- The Washington Times - Sunday, August 24, 2003

Optimist on Cyprus

The ambassador of Cyprus is leaving Washington the same way she arrived: with an undiminished optimism that one day her island will be reunited and Greeks and Turks will live as Cypriots, not hyphenated ethnic rivals.

Erato Kozakou-Marcoullis, in a farewell message in the latest Cypriot Embassy newsletter, admitted that the failure of diplomatic efforts to end the division of Cyprus was the only frustrating factor during her five years as ambassador here.

Nevertheless, she wrote, the prospects for reunification are stronger now because of Cyprus’ pending membership in the European Union. The Greek-Cypriot part of the island, which is the internationally recognized government of Cyprus, is expected to join the bloc next year.

The government believes EU membership will bring additional pressure on Turkey to push the Turkish-Cypriot administration into a settlement to advance its own EU aspirations. Otherwise, Turkey, with about 30,000 troops protecting Turkish-Cypriots, would find itself occupying an EU member state as it tries to lobby the bloc for its own membership.

Earlier this year, the Turkish Republic of Northern Cyprus unexpectedly opened the border, and Greek-Cypriots and Turkish-Cypriots have been crossing daily to shop and socialize.

“The million-plus crossing over the dividing line since last April and the fraternal feelings among Greek- and Turkish-Cypriots have already demolished the mental wall of separation that Turkey tried to fabricate to keep the Cypriots divided,” Mrs. Kozakou-Marcoullis wrote.

“I depart with optimism that the prospect of reunification is today more real. I have enormous trust in the judgment of our people, and I know that this present state of affairs of occupation and division, which is unacceptable and makes no sense, will soon come to an end, allowing the Cypriot people to enjoy the fruits of peace, progress, stability and security within the European family of nations.”

Mrs. Kozakou-Marcoullis wrote that she looked back on her years as ambassador here as “challenging and remarkable,” and that she was proud to have helped keep U.S.-Cypriot relations strong.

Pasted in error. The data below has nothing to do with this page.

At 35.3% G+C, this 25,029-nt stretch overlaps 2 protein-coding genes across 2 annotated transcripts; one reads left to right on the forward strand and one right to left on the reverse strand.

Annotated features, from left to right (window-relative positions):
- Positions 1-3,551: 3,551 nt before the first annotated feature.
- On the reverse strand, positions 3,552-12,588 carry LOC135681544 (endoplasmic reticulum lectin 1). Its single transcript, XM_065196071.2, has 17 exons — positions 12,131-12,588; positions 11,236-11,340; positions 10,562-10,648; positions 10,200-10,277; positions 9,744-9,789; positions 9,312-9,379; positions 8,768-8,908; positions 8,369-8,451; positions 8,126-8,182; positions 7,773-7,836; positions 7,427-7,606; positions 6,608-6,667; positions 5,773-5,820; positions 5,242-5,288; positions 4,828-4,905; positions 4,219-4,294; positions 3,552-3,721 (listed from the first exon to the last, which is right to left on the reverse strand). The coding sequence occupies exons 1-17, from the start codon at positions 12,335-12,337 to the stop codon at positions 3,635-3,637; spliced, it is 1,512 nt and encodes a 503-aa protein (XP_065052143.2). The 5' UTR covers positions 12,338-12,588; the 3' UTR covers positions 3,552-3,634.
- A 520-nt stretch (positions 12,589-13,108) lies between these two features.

“I feel extremely gratified that my departure comes at a time of excellent U.S.-Cyprus relations and effective cooperation at all levels, primarily in the struggle to rid the world of the scourge of terrorism,” she wrote.

Mrs. Kozakou-Marcoullis is returning to the Cypriot Foreign Ministry to lead the department in charge of reunification.

More help for Sri Lanka

A new effort to remove land mines in Sri Lanka was to begin yesterday with the help of a U.S.-funded $2.2 million program, the U.S. Embassy announced in the capital, Colombo.

“The American Embassy is proud to be able to assist the people and government of Sri Lanka in this important step of rehabilitation and reconstruction,” James F. Entwistle, the acting ambassador, said in a statement last week.

“Resulting demining will be undertaken for the benefit of all Sri Lankans — Tamil, Sinhalese and Muslim — and will help Sri Lankan self-sufficiency in demining.”

The operation is part of a truce signed last year between the rebel Liberation Tigers of Tamil Eelam and the government of the predominately Sinhalese island nation. The civil war has killed more than 60,000 people since 1972.

An earlier program removed 1,000 land mines and 150 unexploded bombs and artillery shells.

Supporting Nepal

The U.S. Embassy in Nepal is defending the government of the Himalayan kingdom in negotiations with Maoist rebels.

“The political proposal advanced by the government of Nepal during [the latest round of talks] directly addresses a number of the Maoists’ proclaimed socio-economic concerns and thus offer a realistic vehicle for productive discussions,” the embassy said in a statement last week.

The rebels, who want to diminish the power of the monarchy, last week called the government concessions “disappointing.” Both sides say they plan more talks.

Diplomatic traffic

Foreign visitors in Washington this week include:


• A delegation of Tunisian journalists: Salah Attia, editor of As Sabah; Noura Borsali, international reporter for Realities; and Lofti Touati, editor in chief of Le Quotidien.

Call Embassy Row at 202/636-3297, fax 202/832-7278 or e-mail jmorrison@washingtontimes.com.

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